The grandparents of Virginia “Ginny” Cook Smith had settled Zebulon County when the land there was fertile but full of standing water and abundant wildlife. They had used tiles to drain the excess water into cisterns and wells; when the land was cultivated, the ponds, plants, and animal life became marginalized; the fertilizer and chemicals used on the land then drained into the wells and cisterns.
Ginny, along with sisters Rose and Caroline, spend part of their childhood being raised by their father, Larry Cook, after the death of their mother. Larry often beats and sometimes rapes the older girls, Rose and Ginny. The daughters marry young—Ginny at the age of nineteen to Tyler “Ty” Smith, who brings his father’s acreage into the family. By 1979, after a series of miscarriages, Ginny still has no children. Rose also marries at a young age. With her husband, Pete Lewis, they have two daughters, Pammy and Linda. Pete, a frustrated musician who is stuck farming and hates it, gets drunk and breaks Rose’s arm, but he stops harming her even further when she puts him on notice. Rose is diagnosed with breast cancer at the age of thirty-four; Ginny nurses her through the surgery and becomes a loving aunt to Pammy and Linda, sometimes envying Rose for having children and wishing that the girls could come home from boarding school.
In the spring of 1979, their neighbor Harold Clark holds a hog roast to welcome back his son Jess, who went to Canada to evade the draft during the Vietnam War. During the hog roast, Larry announces that he is turning the family farm into a corporation, with shares going to each of the daughters and their husbands. In fact, he is turning over control of the property—a farm of now one thousand acres—to the younger generation.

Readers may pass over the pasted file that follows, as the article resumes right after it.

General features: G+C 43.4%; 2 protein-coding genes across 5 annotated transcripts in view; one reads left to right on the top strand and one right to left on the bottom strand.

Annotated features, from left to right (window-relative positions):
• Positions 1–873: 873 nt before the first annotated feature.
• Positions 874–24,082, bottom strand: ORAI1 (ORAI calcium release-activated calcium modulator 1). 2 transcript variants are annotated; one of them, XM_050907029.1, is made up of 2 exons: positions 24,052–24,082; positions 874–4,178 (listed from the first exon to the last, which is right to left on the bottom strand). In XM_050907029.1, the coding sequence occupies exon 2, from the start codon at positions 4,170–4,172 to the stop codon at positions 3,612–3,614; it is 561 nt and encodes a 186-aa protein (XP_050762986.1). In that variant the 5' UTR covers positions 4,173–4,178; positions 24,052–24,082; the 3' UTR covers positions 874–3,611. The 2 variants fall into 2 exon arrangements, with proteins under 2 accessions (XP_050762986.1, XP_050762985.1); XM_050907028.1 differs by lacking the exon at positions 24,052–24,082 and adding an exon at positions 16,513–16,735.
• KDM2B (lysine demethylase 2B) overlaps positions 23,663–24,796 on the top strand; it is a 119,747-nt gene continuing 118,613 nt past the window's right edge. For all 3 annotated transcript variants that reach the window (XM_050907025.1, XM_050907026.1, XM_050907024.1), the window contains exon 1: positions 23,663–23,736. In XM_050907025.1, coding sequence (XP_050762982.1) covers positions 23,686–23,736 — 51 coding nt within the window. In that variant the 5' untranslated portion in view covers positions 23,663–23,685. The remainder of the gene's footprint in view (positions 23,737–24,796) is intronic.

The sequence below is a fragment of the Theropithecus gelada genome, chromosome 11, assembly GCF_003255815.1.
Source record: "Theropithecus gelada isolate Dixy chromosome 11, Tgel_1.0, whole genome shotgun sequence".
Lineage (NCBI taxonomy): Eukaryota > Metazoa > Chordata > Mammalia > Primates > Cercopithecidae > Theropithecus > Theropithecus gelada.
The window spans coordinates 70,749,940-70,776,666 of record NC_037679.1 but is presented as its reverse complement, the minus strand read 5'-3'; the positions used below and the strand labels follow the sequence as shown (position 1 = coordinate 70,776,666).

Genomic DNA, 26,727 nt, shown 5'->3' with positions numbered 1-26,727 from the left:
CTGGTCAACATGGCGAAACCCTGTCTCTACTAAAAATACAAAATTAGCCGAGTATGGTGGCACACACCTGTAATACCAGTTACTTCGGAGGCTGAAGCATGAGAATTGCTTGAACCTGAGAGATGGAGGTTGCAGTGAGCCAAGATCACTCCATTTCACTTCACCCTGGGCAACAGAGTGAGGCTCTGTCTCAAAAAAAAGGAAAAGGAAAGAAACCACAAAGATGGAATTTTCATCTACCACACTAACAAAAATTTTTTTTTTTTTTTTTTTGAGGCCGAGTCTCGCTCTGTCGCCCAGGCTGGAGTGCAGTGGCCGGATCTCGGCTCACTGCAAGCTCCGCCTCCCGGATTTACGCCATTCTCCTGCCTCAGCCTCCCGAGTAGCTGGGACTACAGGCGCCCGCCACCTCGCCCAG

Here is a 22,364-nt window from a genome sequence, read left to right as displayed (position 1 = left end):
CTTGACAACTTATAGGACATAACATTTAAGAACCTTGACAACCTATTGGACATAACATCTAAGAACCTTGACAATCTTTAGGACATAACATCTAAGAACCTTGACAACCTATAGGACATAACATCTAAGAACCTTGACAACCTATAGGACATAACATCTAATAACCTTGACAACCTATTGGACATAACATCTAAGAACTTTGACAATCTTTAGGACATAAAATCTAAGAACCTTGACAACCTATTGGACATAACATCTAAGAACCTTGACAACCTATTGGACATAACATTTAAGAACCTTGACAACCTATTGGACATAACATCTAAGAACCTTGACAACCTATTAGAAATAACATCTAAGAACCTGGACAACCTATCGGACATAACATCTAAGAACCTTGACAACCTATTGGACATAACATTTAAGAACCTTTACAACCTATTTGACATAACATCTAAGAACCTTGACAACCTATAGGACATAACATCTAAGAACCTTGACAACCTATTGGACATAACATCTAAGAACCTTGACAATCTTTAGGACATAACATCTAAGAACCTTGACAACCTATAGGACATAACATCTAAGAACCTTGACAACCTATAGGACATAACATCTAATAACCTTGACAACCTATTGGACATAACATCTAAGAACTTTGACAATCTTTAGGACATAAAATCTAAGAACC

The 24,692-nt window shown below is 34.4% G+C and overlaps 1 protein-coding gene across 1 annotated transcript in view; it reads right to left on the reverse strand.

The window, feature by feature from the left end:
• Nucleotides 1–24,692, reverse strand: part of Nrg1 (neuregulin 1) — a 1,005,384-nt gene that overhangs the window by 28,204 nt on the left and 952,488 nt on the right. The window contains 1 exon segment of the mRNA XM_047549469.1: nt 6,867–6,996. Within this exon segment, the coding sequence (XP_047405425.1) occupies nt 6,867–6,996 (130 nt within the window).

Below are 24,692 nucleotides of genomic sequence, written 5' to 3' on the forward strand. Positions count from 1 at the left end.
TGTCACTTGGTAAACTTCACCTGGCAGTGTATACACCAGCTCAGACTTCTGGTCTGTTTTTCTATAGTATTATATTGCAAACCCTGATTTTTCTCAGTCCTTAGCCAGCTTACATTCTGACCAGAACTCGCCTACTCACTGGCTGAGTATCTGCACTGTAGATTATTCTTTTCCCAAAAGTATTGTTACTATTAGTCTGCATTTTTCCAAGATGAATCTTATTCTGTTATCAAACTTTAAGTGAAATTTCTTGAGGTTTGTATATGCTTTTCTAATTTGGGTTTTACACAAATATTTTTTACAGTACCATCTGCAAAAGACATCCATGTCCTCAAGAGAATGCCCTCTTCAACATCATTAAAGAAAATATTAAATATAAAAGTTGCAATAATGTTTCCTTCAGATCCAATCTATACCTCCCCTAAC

Everyone seems to give their assent to Larry’s idea, everyone except Caroline. Larry angrily tells her that she will therefore not receive a share. Caroline leaves the party and drives away without another word.
Ginny anxiously tries to make peace during the next few days, mainly by arguing with Caroline to change her mind. Soon the family gathers to sign the papers, with Marv Carson, from the bank, and Ken Lasalle, the family lawyer, present. Caroline drives up and approaches the screen door, but Larry gets to the door first and slams it in Caroline’s face. Now alienated from the family, she stays away, working at her law practice in Mason City and commuting to New York frequently. When she marries Frank Rasmussen, another lawyer, the family receives only an announcement, and no invitations to the wedding.
Ginny’s husband, Ty, is happy about the arrangement. He borrows money from Marv’s bank to set up a large hog-confinement operation, which involves putting up new buildings and buying equipment and breeding sows. The farm is already the most successful farm in Zebulon County, and among the largest.
Larry no longer works on the farm and begins some erratic behavior that worries Rose and Ginny. When Ginny, who continues to cook for him, tries to reason with him...
(The entire section is 1263 words.)